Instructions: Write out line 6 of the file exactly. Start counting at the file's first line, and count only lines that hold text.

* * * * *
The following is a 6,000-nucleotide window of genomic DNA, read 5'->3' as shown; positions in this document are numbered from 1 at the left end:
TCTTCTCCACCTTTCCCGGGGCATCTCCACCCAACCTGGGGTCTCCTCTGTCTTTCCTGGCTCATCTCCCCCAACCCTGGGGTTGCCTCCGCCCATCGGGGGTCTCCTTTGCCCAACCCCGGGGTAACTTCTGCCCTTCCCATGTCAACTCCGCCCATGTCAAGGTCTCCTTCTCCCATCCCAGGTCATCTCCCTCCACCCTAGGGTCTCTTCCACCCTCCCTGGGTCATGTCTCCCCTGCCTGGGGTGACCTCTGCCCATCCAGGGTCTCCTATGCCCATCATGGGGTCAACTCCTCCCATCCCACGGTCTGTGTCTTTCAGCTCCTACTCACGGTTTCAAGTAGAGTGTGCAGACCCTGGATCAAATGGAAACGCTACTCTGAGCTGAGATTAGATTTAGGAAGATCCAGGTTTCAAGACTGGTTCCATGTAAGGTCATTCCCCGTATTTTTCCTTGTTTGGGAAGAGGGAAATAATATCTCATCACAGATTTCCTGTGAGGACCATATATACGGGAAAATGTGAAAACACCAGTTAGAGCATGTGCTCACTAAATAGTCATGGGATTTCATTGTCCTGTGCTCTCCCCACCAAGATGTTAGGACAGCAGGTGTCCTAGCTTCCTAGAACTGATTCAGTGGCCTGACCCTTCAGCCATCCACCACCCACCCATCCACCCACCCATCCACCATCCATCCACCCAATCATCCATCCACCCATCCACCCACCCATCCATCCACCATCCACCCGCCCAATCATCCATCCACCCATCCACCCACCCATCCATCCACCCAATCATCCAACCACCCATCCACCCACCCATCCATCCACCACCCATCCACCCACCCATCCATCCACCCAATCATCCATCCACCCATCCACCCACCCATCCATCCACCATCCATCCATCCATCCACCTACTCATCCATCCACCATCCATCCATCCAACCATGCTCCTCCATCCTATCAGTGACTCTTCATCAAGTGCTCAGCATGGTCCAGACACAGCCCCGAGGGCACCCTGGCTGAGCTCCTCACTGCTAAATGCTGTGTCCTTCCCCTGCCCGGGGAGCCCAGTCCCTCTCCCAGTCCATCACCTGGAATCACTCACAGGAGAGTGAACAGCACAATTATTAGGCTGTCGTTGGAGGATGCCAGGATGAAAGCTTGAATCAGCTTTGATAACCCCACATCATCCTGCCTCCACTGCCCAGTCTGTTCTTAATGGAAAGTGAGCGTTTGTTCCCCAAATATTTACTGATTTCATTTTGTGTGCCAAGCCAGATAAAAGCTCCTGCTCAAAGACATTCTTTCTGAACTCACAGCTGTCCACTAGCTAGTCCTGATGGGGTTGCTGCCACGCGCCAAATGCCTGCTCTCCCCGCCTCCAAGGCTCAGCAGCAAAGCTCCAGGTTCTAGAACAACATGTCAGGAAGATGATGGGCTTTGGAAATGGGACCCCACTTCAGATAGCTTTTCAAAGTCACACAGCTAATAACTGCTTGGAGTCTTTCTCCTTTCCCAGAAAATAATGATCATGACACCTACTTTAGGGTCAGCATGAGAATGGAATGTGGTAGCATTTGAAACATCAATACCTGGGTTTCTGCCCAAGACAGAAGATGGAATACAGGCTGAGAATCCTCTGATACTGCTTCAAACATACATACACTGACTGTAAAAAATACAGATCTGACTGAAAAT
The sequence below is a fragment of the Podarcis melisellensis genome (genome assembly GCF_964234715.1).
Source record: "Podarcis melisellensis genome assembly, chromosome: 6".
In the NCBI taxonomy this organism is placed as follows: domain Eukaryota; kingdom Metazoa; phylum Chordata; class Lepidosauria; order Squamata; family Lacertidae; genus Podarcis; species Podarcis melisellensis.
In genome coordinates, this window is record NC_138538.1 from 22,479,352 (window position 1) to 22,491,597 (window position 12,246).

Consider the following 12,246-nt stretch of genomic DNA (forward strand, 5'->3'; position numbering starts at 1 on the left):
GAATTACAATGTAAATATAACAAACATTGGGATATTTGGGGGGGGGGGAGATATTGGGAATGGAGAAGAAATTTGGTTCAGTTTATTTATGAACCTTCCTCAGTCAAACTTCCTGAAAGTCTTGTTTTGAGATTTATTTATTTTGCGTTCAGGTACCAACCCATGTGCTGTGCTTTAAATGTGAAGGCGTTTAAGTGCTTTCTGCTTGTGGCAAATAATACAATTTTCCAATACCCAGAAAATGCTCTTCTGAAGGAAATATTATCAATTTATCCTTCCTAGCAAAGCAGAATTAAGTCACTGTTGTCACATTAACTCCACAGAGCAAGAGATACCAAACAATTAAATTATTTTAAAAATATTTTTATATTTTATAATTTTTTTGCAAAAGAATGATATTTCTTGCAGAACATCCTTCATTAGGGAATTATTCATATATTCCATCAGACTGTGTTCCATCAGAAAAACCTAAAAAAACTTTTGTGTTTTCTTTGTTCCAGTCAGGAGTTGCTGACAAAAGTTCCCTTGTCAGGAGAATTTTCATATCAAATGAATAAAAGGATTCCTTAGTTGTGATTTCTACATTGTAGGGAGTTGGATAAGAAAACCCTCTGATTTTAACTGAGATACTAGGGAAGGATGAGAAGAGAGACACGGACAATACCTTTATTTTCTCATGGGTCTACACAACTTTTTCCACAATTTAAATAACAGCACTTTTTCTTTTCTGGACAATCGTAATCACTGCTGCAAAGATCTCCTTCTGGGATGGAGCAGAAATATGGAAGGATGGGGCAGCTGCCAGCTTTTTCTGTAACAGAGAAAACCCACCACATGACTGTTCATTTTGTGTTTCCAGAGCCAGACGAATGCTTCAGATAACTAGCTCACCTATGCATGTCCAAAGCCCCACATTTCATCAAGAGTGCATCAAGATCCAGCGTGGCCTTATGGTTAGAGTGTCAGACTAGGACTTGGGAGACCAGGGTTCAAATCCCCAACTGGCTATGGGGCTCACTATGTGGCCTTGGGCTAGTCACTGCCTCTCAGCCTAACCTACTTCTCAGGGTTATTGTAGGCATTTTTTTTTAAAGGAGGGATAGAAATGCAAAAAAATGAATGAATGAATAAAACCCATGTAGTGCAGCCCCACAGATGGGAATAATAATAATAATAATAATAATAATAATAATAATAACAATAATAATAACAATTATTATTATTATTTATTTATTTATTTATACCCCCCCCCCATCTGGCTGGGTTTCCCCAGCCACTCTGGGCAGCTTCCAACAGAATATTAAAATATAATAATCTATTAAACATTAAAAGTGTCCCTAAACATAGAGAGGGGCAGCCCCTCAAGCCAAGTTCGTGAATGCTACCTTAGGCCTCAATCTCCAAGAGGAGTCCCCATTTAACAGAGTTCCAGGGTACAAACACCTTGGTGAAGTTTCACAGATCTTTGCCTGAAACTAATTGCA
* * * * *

In genome coordinates, this window is record NC_138538.1 from 22,479,352 (window position 1) to 22,491,597 (window position 12,246).